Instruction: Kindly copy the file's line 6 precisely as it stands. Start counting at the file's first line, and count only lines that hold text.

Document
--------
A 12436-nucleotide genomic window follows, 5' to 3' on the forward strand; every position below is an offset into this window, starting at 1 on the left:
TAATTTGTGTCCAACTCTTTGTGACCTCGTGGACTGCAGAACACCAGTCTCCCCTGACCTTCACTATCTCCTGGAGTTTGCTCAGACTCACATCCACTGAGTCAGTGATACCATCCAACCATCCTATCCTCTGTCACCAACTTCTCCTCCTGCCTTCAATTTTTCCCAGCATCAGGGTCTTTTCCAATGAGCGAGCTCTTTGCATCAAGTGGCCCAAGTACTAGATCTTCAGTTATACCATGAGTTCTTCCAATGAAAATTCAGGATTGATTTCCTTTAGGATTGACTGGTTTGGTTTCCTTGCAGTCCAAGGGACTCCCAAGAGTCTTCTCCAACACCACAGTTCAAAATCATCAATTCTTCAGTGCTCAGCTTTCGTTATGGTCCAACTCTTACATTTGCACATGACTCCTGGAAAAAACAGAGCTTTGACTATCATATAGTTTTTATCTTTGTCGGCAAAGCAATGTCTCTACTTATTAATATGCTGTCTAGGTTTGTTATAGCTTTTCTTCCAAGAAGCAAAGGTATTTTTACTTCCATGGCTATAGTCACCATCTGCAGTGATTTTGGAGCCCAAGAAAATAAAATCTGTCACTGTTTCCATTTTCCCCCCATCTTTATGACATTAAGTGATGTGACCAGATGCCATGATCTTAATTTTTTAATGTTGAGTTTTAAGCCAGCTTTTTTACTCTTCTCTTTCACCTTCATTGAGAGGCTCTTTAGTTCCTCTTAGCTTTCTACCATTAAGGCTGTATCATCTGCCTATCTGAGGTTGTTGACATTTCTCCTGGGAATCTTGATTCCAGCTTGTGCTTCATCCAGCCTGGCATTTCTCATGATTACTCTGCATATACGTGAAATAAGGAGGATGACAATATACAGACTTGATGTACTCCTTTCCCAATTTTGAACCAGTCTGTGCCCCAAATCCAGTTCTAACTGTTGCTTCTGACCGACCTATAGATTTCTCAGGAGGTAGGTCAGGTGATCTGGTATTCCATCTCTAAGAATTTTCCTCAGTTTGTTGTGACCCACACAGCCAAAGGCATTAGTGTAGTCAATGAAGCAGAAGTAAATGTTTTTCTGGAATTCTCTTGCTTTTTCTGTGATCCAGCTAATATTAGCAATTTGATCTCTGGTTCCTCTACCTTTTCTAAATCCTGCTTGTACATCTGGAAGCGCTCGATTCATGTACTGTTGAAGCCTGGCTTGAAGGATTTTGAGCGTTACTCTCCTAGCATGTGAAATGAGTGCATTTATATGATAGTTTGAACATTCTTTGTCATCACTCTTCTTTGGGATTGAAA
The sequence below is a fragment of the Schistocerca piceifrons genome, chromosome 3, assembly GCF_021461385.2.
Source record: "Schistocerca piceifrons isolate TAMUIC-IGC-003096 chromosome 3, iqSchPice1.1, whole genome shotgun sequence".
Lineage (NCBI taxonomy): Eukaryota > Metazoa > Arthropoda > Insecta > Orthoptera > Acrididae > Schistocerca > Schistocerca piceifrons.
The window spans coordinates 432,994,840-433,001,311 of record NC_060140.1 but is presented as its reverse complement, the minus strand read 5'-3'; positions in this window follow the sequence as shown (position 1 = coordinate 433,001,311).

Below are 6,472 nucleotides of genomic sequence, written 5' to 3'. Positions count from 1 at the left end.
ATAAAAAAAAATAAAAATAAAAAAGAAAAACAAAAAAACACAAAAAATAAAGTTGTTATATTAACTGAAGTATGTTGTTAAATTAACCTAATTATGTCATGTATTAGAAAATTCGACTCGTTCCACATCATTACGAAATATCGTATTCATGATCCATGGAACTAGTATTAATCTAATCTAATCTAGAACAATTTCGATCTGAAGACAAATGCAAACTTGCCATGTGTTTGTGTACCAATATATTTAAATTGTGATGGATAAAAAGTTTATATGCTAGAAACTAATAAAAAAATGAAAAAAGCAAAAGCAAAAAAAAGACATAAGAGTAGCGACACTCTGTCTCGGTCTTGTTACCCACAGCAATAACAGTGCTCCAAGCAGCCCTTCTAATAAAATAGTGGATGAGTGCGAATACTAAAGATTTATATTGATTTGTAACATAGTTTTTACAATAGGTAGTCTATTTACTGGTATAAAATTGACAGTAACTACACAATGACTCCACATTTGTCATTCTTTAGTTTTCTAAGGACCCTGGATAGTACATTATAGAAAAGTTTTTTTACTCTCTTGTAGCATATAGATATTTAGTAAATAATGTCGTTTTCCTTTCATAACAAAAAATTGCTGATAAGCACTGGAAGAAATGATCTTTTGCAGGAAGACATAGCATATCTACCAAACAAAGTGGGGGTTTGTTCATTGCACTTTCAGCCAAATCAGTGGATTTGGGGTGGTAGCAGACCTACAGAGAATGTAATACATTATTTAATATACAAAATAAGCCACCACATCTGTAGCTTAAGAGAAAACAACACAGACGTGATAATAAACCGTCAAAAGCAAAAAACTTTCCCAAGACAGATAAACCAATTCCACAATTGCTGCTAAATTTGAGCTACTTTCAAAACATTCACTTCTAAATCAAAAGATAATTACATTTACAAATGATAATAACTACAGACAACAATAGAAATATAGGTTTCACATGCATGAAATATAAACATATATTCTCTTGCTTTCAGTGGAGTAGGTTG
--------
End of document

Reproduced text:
The window spans coordinates 432,994,840-433,001,311 of record NC_060140.1 but is presented as its reverse complement, the minus strand read 5'-3'; positions in this window follow the sequence as shown (position 1 = coordinate 433,001,311).